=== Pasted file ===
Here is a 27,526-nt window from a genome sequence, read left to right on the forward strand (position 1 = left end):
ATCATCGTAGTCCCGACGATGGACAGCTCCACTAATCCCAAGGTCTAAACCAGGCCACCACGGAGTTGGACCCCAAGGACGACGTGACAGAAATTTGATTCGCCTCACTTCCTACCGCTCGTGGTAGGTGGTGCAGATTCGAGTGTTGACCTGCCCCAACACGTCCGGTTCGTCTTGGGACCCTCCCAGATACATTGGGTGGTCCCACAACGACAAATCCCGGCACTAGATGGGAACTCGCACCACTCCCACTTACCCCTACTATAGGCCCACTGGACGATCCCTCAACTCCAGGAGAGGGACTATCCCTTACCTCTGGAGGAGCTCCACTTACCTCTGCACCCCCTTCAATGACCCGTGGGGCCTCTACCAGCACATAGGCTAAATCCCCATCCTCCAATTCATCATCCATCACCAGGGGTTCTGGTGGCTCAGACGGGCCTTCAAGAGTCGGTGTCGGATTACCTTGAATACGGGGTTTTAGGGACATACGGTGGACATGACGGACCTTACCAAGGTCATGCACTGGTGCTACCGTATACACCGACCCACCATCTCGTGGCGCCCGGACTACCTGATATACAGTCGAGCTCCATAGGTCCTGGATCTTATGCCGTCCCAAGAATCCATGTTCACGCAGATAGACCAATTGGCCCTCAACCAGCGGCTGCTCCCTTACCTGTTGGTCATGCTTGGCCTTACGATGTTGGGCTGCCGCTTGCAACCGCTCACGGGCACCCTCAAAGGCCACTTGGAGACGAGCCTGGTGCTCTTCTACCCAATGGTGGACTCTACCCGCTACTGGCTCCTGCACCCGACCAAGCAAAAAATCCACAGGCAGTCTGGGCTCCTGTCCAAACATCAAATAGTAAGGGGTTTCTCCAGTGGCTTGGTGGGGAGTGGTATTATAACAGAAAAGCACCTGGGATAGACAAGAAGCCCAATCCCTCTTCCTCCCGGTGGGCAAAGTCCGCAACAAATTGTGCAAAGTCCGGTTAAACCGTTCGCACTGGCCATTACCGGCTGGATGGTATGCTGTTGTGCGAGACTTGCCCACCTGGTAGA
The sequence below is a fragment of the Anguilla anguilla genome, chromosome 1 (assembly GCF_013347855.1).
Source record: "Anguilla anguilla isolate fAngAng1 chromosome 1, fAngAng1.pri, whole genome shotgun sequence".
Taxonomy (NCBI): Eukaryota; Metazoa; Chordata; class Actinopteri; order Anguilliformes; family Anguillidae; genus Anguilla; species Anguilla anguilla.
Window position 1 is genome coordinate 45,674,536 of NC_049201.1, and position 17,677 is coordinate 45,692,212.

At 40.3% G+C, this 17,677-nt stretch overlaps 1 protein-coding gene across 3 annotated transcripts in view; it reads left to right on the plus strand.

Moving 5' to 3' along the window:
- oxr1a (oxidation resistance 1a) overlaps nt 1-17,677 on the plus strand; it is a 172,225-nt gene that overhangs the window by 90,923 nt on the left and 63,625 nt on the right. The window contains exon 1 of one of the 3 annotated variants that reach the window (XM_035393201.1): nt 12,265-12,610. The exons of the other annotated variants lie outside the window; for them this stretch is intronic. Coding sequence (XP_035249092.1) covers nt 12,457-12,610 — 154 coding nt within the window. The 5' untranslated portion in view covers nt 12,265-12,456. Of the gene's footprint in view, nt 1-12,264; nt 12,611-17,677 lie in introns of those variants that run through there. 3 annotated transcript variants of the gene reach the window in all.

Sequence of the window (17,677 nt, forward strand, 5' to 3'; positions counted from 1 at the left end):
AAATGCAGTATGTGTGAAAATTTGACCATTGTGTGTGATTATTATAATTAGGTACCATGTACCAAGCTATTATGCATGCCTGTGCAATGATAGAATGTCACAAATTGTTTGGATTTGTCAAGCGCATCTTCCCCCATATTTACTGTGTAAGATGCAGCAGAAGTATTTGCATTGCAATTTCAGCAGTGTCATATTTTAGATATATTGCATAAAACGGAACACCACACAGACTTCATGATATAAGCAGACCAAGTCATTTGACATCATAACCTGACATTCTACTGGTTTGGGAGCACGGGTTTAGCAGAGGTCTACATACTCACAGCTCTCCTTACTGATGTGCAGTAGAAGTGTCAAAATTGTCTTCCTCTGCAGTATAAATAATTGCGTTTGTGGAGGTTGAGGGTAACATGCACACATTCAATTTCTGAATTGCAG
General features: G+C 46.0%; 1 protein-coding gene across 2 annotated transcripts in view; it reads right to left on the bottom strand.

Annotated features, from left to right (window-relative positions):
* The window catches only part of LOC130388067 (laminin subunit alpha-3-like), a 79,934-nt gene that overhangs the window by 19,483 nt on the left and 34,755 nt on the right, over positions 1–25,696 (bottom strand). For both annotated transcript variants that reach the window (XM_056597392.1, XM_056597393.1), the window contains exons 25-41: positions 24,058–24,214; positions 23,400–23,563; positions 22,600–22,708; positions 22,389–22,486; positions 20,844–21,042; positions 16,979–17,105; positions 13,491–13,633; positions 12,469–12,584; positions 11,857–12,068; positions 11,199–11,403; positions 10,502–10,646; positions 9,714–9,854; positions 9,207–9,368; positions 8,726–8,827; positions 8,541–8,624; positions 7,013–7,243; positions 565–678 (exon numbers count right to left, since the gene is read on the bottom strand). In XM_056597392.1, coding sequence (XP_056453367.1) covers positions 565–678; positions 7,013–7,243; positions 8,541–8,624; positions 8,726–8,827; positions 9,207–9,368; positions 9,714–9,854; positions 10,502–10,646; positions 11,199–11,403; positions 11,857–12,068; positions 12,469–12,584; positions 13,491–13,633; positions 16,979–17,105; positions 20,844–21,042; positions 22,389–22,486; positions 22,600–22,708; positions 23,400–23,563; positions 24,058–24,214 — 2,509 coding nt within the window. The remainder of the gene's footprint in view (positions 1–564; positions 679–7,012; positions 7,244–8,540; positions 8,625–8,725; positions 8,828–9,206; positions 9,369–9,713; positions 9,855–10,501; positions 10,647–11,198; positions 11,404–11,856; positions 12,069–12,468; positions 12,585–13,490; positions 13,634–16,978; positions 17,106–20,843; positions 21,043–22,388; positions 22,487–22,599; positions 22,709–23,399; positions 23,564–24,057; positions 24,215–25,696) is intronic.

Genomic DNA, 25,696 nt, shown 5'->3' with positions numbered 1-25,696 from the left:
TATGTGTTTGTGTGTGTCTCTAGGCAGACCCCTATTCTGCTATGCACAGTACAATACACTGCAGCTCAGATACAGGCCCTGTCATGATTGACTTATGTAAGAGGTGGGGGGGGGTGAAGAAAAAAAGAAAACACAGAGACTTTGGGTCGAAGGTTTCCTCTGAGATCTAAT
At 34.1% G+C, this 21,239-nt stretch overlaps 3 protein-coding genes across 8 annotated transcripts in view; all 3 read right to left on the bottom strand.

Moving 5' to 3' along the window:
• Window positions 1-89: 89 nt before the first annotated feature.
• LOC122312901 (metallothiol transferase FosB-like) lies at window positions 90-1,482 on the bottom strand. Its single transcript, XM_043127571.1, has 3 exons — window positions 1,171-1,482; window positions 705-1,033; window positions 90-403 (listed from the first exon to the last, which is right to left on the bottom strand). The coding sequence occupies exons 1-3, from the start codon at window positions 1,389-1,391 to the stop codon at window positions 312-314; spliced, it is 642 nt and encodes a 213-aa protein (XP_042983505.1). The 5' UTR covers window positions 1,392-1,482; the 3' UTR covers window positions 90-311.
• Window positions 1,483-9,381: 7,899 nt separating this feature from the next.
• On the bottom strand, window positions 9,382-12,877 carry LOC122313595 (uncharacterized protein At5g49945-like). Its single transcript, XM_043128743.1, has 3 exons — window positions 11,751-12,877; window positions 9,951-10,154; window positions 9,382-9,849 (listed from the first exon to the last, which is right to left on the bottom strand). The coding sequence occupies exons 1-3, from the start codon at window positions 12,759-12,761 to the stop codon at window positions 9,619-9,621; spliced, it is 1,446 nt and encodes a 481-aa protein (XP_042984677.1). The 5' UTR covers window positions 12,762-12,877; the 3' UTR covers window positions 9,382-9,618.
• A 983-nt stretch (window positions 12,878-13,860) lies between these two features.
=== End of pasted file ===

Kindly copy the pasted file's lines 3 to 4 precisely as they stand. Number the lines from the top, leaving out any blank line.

The sequence below is a fragment of the Anguilla anguilla genome, chromosome 1 (assembly GCF_013347855.1).
Source record: "Anguilla anguilla isolate fAngAng1 chromosome 1, fAngAng1.pri, whole genome shotgun sequence".